linkedin shows you who in your network is connected to that person you really need to reach. it works the other way, too. the service maps out networks of business contacts, friends, acquaintances – and then goes on to show their networks too. but what about the next question – how do I make their contact my contact?
linked makes that easy, too, with linkedin introductions. on each profile page there is an area showing how you are connected to that person. if you have been diligent in connecting with people, odds are you will have a second degree connection (you know someone who knows the person) or a third (you know someone who is connected to a contact who is in turn connected to your target).
do they like me like me?
now for the hard part. “yeah, but I only met the person once – will they really forward this to one of their contacts?” good news on that front – it’s not junior high where an extended exchange of scribbled notes might get you a slow song at the school dance. back in the 70s, sociologist mark granovetter published the surprising results of his research into “strong” ties (friendships) and “weak” ties (acquaintances, met once at a conference, etc). what his research showed was that weak ties were more valuable for making new connections, especially those that were outside one’s norms. Clara Shih reiterated the message in her book the facebook era.
encouraging news for the shy types among us. that said, there’s a right way and a wrong way to do things. I will show the start of the process and then show some examples.
requesting a linkedin introduction
first, find the introduction request link on the profile of your target contact (thanks to the named persons below!):
say I want a meeting with gail goodman at constant contact. beside ms. goodman’s name is a button indicating she is a 2nd degree connection. I can see in the sidebar (not shown here) who in my network connects me to her. clicking the “get introduced” link brings us to this screen:
six people in my network are also connected to gail. the goal here is to find the connection most likely to pass you along who is also most likely to be known to the target. I will break the weak tie rule somewhat in asking my friend bobby in this example; in most cases I would probably go with christine, who has more connections in common with gail.
note the highlighted items. first, make it easy for your contact to know what you’re asking for. you will see below why it is not necessarily obvious! the second point is a greyer area. despite academic and real-world findings regarding the power of weak ties, there are people who are uncomfortable passing your name along. they may have strong ties with the person you are trying to reach. they may be concerned that their introduction will be seen as an implied recommendation. my feeling is that linkedin provides an out by displaying a “decline” option along with the “forward,” so you shouldn’t feel obligated to point out reasons not to make the introduction.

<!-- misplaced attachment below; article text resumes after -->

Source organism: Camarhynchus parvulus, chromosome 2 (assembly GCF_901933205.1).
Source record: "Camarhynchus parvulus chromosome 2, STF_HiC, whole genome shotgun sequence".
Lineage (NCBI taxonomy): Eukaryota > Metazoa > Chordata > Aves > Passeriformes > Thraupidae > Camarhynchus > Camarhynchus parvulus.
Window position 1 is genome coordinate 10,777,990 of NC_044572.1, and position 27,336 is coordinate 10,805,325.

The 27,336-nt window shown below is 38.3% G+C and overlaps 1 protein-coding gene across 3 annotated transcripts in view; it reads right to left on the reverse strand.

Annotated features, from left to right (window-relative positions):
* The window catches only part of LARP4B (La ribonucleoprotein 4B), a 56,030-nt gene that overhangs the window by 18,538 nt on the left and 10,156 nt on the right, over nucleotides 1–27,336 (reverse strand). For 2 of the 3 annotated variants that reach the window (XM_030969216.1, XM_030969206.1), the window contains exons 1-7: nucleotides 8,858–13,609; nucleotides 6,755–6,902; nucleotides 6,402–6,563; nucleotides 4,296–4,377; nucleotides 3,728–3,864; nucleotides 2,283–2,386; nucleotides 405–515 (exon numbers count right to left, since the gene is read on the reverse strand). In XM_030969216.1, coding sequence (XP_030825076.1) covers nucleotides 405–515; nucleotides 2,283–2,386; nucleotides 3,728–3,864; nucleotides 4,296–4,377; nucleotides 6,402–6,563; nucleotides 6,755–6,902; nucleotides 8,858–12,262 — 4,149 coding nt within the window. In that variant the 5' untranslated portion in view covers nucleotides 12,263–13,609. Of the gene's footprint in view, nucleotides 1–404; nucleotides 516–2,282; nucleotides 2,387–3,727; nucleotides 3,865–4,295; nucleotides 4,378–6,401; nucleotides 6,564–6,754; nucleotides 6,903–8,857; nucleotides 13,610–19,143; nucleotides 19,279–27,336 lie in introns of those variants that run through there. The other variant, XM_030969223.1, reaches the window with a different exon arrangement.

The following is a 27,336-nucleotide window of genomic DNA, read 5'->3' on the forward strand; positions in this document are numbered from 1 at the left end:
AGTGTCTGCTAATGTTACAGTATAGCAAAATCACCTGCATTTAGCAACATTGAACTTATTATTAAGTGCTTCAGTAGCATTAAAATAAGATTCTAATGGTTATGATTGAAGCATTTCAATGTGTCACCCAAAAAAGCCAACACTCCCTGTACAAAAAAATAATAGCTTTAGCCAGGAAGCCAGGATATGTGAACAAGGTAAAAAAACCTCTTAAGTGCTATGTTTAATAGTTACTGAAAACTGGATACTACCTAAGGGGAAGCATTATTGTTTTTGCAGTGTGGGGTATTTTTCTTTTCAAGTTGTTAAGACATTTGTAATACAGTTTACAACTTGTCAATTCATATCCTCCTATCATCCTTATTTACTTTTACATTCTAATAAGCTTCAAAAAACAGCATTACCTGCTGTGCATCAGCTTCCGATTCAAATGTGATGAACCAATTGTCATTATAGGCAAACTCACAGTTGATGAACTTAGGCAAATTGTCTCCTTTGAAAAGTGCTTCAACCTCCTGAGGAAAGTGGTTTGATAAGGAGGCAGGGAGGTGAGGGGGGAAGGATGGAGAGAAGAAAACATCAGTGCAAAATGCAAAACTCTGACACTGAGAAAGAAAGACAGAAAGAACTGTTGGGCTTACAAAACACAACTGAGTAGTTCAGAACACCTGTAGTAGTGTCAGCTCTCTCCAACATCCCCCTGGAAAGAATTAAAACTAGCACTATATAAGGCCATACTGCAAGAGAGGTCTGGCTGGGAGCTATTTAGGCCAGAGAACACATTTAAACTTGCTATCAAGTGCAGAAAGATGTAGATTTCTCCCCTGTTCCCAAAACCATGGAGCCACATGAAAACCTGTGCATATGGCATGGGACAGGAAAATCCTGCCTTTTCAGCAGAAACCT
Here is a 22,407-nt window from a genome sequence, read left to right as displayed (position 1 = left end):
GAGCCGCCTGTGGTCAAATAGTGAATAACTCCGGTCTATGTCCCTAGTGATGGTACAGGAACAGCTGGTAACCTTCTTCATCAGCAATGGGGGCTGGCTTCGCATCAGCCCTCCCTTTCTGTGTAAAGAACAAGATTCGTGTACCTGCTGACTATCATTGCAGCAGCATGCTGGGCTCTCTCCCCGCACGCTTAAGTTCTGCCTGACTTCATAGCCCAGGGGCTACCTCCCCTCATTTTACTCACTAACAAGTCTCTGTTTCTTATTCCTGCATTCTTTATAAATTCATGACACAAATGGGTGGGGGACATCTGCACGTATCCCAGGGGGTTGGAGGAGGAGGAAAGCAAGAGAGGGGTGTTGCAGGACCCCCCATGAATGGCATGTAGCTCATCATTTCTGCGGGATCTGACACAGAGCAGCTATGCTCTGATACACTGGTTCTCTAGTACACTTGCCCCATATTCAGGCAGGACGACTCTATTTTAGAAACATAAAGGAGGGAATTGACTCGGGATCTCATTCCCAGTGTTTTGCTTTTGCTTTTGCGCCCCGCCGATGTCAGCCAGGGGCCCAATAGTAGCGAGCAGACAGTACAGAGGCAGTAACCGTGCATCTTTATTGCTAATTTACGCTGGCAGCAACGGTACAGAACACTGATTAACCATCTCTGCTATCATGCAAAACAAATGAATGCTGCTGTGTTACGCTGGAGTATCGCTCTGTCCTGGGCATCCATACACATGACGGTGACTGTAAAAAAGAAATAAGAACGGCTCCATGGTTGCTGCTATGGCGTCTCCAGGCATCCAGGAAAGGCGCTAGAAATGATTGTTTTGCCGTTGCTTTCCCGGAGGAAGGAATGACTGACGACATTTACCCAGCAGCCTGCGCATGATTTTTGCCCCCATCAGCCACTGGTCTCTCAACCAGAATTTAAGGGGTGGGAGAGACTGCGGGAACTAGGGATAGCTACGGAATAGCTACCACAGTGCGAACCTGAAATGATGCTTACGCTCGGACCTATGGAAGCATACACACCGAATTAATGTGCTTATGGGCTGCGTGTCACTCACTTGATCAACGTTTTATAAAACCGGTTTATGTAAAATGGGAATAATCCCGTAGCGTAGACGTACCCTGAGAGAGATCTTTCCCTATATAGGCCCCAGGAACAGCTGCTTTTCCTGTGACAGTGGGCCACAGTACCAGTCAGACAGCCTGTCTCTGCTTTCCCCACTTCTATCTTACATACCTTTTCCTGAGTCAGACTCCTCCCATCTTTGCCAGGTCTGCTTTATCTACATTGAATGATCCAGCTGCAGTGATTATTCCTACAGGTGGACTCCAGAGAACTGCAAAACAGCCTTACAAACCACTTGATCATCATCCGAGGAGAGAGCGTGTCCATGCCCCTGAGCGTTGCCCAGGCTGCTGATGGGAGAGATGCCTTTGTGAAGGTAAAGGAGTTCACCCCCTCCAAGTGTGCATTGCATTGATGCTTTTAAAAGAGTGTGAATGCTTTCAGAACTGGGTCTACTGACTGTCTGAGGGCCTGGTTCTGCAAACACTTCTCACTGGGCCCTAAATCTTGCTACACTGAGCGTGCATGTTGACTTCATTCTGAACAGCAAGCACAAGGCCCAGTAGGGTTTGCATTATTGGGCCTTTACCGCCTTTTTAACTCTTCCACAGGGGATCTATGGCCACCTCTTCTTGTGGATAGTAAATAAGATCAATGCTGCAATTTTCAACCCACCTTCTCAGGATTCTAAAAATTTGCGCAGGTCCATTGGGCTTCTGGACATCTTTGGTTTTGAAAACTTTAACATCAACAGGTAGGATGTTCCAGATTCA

getting the reply you want
on to the examples. I received this request from a former colleague. This is how it showed in gmail:
the only indication of who my colleague wants an introduction for is in his cover note, where he referred to her by first name only. if I was especially busy that day and didn’t know him that well, more than likely his request would get trashed with no further action on my part. if I bothered to click through, the page on the linkedin site offers more context:
the referral he requested is an old college friend, and I am happy to hook my work buddy up with her. but a few obstacles remain before a vocational love connection is likely to happen. but the subject line doesn’t move the conversation forward, even for me – and will do nothing for the target contact. similarly, he doesn’t include enough in the message itself to prompt action. if I did forward the message, this is how it would appear to my friend:
my colleague is asking me to do the heavy lifting in making the introduction. even if I had the inclination to write something, I don’t know anything about the topic. I clicked decline and asked him to send a revised request.
here’s a better way:
I open with a brief note to my contact to reconnect, perhaps remind him or her of where we met, and the purpose of the message. I tend toward a more informal tone – it’s kind of my thing. feel free to modify for your style 🙂
the message to the target contact can be similar to the cover letter you would send with your CV; a few points illustrating why taking action (connecting on linkedin, forwarding your CV to a hiring manager, scheduling a demo of your products, etc) is in his or her best interest.
linkedin introductions are an easy way to meet that special someone. but there are a few rules to follow!